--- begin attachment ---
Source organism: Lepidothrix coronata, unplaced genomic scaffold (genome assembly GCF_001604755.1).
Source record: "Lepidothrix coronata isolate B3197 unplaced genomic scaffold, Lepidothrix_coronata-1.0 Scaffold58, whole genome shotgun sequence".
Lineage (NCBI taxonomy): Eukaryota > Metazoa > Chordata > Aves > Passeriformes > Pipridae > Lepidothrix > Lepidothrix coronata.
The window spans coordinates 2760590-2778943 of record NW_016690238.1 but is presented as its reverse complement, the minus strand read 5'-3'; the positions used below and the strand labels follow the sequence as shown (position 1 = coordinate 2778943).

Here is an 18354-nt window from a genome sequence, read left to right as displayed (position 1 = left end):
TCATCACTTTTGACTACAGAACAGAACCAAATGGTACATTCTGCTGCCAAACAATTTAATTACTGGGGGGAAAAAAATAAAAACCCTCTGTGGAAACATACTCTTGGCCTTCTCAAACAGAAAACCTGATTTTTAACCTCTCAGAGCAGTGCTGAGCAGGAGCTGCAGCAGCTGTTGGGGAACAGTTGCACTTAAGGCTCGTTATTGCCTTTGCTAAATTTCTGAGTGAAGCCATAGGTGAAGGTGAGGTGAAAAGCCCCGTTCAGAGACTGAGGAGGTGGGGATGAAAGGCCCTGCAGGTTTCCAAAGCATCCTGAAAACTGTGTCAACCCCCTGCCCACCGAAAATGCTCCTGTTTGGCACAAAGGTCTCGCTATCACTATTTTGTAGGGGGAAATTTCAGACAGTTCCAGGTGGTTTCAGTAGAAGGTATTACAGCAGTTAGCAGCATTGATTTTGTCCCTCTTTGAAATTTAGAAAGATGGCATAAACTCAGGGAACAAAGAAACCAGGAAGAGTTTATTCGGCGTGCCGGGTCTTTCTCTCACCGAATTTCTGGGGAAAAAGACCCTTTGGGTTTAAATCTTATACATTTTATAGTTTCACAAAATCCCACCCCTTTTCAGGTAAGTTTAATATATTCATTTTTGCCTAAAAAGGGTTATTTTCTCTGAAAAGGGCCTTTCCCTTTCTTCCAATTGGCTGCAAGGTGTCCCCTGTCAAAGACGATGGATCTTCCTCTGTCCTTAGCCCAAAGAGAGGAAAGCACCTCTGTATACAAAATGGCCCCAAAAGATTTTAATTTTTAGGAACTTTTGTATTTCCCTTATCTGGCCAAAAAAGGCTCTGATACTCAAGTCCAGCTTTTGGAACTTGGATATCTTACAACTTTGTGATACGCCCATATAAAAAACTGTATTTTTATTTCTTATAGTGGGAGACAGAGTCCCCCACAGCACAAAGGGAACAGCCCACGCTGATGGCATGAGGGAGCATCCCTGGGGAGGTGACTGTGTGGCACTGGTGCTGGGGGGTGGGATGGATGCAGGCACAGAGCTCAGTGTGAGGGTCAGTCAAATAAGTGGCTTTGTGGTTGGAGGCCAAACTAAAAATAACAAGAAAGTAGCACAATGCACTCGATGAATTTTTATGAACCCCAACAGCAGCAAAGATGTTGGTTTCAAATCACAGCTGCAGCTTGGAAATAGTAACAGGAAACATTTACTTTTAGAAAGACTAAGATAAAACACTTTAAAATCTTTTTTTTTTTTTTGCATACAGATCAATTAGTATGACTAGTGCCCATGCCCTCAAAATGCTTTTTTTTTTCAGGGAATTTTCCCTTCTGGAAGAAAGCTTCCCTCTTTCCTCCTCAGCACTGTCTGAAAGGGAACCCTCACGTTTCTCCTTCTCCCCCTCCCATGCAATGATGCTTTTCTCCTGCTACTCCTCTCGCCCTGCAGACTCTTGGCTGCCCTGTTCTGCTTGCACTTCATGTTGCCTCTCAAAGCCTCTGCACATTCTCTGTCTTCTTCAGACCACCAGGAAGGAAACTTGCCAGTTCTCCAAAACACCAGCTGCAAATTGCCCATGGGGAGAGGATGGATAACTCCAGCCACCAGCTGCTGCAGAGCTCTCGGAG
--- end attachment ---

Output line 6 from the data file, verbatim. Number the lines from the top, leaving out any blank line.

TCATCACTTTTGACTACAGAACAGAACCAAATGGTACATTCTGCTGCCAAACAATTTAATTACTGGGGGGAAAAAAATAAAAACCCTCTGTGGAAACATACTCTTGGCCTTCTCAAACAGAAAACCTGATTTTTAACCTCTCAGAGCAGTGCTGAGCAGGAGCTGCAGCAGCTGTTGGGGAACAGTTGCACTTAAGGCTCGTTATTGCCTTTGCTAAATTTCTGAGTGAAGCCATAGGTGAAGGTGAGGTGAAAAGCCCCGTTCAGAGACTGAGGAGGTGGGGATGAAAGGCCCTGCAGGTTTCCAAAGCATCCTGAAAACTGTGTCAACCCCCTGCCCACCGAAAATGCTCCTGTTTGGCACAAAGGTCTCGCTATCACTATTTTGTAGGGGGAAATTTCAGACAGTTCCAGGTGGTTTCAGTAGAAGGTATTACAGCAGTTAGCAGCATTGATTTTGTCCCTCTTTGAAATTTAGAAAGATGGCATAAACTCAGGGAACAAAGAAACCAGGAAGAGTTTATTCGGCGTGCCGGGTCTTTCTCTCACCGAATTTCTGGGGAAAAAGACCCTTTGGGTTTAAATCTTATACATTTTATAGTTTCACAAAATCCCACCCCTTTTCAGGTAAGTTTAATATATTCATTTTTGCCTAAAAAGGGTTATTTTCTCTGAAAAGGGCCTTTCCCTTTCTTCCAATTGGCTGCAAGGTGTCCCCTGTCAAAGACGATGGATCTTCCTCTGTCCTTAGCCCAAAGAGAGGAAAGCACCTCTGTATACAAAATGGCCCCAAAAGATTTTAATTTTTAGGAACTTTTGTATTTCCCTTATCTGGCCAAAAAAGGCTCTGATACTCAAGTCCAGCTTTTGGAACTTGGATATCTTACAACTTTGTGATACGCCCATATAAAAAACTGTATTTTTATTTCTTATAGTGGGAGACAGAGTCCCCCACAGCACAAAGGGAACAGCCCACGCTGATGGCATGAGGGAGCATCCCTGGGGAGGTGACTGTGTGGCACTGGTGCTGGGGGGTGGGATGGATGCAGGCACAGAGCTCAGTGTGAGGGTCAGTCAAATAAGTGGCTTTGTGGTTGGAGGCCAAACTAAAAATAACAAGAAAGTAGCACAATGCACTCGATGAATTTTTATGAACCCCAACAGCAGCAAAGATGTTGGTTTCAAATCACAGCTGCAGCTTGGAAATAGTAACAGGAAACATTTACTTTTAGAAAGACTAAGATAAAACACTTTAAAATCTTTTTTTTTTTTTTGCATACAGATCAATTAGTATGACTAGTGCCCATGCCCTCAAAATGCTTTTTTTTTTCAGGGAATTTTCCCTTCTGGAAGAAAGCTTCCCTCTTTCCTCCTCAGCACTGTCTGAAAGGGAACCCTCACGTTTCTCCTTCTCCCCCTCCCATGCAATGATGCTTTTCTCCTGCTACTCCTCTCGCCCTGCAGACTCTTGGCTGCCCTGTTCTGCTTGCACTTCATGTTGCCTCTCAAAGCCTCTGCACATTCTCTGTCTTCTTCAGACCACCAGGAAGGAAACTTGCCAGTTCTCCAAAACACCAGCTGCAAATTGCCCATGGGGAGAGGATGGATAACTCCAGCCACCAGCTGCTGCAGAGCTCTCGGAG